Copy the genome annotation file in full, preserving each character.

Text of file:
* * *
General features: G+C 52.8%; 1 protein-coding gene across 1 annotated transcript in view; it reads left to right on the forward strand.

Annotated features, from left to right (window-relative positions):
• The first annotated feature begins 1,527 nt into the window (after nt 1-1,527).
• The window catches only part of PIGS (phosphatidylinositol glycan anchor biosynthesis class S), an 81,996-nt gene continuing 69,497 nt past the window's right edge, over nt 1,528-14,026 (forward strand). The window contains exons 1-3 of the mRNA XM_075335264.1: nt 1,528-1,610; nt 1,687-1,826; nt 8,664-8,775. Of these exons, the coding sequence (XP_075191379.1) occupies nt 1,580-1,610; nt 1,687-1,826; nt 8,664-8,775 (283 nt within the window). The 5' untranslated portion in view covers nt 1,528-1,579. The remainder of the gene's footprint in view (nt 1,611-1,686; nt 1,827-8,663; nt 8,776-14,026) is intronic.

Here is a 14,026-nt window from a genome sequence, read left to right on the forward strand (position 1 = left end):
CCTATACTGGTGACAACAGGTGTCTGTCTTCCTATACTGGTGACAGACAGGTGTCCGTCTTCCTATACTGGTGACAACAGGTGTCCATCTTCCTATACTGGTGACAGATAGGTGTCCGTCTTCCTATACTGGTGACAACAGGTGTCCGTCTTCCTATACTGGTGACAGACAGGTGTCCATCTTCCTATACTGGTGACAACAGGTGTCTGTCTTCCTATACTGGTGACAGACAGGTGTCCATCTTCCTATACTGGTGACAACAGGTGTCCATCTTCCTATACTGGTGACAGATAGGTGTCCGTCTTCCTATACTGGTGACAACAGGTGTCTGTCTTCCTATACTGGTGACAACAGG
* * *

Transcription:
General features: G+C 52.8%; 1 protein-coding gene across 1 annotated transcript in view; it reads left to right on the forward strand.

Annotated features, from left to right (window-relative positions):
• The first annotated feature begins 1,527 nt into the window (after nt 1-1,527).
• The window catches only part of PIGS (phosphatidylinositol glycan anchor biosynthesis class S), an 81,996-nt gene continuing 69,497 nt past the window's right edge, over nt 1,528-14,026 (forward strand). The window contains exons 1-3 of the mRNA XM_075335264.1: nt 1,528-1,610; nt 1,687-1,826; nt 8,664-8,775. Of these exons, the coding sequence (XP_075191379.1) occupies nt 1,580-1,610; nt 1,687-1,826; nt 8,664-8,775 (283 nt within the window). The 5' untranslated portion in view covers nt 1,528-1,579. The remainder of the gene's footprint in view (nt 1,611-1,686; nt 1,827-8,663; nt 8,776-14,026) is intronic.

Here is a 14,026-nt window from a genome sequence, read left to right on the forward strand (position 1 = left end):
CCTATACTGGTGACAACAGGTGTCTGTCTTCCTATACTGGTGACAGACAGGTGTCCGTCTTCCTATACTGGTGACAACAGGTGTCCATCTTCCTATACTGGTGACAGATAGGTGTCCGTCTTCCTATACTGGTGACAACAGGTGTCCGTCTTCCTATACTGGTGACAGACAGGTGTCCATCTTCCTATACTGGTGACAACAGGTGTCTGTCTTCCTATACTGGTGACAGACAGGTGTCCATCTTCCTATACTGGTGACAACAGGTGTCCATCTTCCTATACTGGTGACAGATAGGTGTCCGTCTTCCTATACTGGTGACAACAGGTGTCTGTCTTCCTATACTGGTGACAACAGG